Nanowires detect cancer

September 26, 2005 | Source: KurzweilAI

Molecular markers indicating the presence of cancer in the body are readily detected in blood scanned by special arrays of silicon nanowires — even when these cancer markers constitute only one hundred-billionth of the protein present in a drop of blood, Harvard University researchers have found.

“This is one of the first applications of nanotechnology to healthcare and offers a clinical technique that is significantly better than what exists today,” says author Charles M. Lieber, Mark Hyman Jr. Professor of Chemistry in Harvard’s Faculty of Arts and Sciences. “A nanowire array can test a mere pinprick of blood in just minutes, providing a nearly instantaneous scan for many different cancer markers. It’s a device that could open up substantial new possibilities in the diagnosis of cancer and other complex diseases.”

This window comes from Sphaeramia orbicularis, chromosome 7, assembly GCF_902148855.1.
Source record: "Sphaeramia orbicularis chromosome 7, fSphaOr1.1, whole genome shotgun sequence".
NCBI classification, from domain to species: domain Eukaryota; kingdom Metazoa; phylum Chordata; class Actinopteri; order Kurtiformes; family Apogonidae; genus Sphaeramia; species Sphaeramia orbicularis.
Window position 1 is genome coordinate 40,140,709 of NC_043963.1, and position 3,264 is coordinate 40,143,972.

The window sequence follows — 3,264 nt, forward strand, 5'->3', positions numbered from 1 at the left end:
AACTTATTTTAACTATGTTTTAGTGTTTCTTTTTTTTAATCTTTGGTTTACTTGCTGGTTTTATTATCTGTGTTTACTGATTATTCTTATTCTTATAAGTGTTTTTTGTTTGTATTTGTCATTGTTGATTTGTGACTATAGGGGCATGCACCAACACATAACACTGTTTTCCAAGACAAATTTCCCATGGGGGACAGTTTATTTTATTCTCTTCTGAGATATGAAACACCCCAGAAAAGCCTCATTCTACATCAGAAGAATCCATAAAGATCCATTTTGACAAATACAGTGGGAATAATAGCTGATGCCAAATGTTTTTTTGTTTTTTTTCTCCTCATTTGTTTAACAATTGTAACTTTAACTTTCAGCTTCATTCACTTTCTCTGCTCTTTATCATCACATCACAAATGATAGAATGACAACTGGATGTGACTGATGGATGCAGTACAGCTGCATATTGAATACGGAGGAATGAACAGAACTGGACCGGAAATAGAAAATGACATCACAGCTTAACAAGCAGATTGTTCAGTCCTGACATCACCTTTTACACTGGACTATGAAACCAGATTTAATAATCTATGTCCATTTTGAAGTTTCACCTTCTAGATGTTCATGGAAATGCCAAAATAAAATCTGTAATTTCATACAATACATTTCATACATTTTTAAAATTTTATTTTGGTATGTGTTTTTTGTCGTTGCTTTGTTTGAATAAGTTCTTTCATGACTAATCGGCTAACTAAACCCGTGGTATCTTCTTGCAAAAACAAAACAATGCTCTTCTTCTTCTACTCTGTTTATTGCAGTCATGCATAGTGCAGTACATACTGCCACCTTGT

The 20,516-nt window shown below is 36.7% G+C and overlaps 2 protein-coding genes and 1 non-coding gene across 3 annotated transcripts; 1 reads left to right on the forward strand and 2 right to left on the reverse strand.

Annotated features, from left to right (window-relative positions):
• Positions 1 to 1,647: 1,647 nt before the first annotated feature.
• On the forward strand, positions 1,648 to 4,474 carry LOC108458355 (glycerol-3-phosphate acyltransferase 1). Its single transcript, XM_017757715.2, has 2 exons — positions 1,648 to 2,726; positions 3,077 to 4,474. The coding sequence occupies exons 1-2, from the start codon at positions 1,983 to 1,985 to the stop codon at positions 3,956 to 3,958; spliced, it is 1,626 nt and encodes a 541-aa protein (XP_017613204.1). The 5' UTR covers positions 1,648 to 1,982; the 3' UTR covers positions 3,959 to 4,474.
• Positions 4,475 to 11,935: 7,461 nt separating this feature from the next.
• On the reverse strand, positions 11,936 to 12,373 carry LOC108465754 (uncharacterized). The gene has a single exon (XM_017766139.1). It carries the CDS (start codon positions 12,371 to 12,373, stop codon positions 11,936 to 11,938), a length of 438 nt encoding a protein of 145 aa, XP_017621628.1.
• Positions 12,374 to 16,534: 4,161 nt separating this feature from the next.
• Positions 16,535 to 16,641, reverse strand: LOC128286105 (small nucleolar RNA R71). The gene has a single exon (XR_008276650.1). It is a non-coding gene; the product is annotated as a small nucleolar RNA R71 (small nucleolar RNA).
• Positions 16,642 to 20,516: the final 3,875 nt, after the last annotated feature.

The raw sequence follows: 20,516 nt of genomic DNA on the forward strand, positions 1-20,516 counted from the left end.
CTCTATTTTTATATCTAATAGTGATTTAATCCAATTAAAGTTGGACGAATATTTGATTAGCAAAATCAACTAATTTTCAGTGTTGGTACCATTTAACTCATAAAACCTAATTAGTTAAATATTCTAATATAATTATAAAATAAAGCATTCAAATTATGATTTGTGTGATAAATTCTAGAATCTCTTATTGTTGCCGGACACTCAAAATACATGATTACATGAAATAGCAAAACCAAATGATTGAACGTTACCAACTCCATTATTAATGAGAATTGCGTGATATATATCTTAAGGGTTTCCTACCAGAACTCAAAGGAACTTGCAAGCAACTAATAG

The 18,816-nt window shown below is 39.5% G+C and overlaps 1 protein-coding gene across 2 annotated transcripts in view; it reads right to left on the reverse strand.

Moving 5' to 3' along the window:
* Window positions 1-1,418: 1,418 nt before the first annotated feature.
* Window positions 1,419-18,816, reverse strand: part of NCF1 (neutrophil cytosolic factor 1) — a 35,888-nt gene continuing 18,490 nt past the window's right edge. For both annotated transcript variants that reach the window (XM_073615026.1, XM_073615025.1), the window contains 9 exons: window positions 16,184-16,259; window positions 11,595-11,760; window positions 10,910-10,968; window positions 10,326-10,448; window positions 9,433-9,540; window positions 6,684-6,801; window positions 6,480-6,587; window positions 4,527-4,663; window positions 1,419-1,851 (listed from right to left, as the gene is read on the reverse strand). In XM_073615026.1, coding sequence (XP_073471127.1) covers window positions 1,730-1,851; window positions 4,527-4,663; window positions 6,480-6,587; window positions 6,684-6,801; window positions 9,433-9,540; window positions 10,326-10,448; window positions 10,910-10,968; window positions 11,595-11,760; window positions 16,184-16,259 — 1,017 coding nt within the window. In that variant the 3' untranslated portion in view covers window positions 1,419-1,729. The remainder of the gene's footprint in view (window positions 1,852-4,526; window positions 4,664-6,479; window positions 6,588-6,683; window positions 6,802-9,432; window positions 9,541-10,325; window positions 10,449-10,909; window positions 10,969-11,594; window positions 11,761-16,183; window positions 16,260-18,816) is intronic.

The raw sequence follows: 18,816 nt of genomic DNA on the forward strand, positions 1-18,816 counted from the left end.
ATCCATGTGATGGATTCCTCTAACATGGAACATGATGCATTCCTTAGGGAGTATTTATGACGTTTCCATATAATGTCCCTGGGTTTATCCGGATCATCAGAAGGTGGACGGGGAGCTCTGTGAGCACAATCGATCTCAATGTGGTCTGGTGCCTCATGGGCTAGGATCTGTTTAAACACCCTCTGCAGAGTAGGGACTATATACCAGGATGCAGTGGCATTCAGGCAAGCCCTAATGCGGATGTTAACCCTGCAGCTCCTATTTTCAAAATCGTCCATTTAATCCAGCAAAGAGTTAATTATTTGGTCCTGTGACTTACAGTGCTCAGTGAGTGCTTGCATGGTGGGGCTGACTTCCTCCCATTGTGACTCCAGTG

Lieber and his colleagues linked slender nanowires conducting a small current with antibody receptors for certain cancer markers — such as prostate specific antigen (PSA), PSA-a1-antichymotrypsin, carcinoembryonic antigen and mucin-1. When these telltale proteins come into contact with a receptor, it sparks a momentary change in conductance that gives a clear indication of the marker’s presence. The detectors differentiate among various cancer markers both through the specific receptors used to snag them and because each binds its receptor for a characteristic length of time before dislodging.

Source: Harvard University news release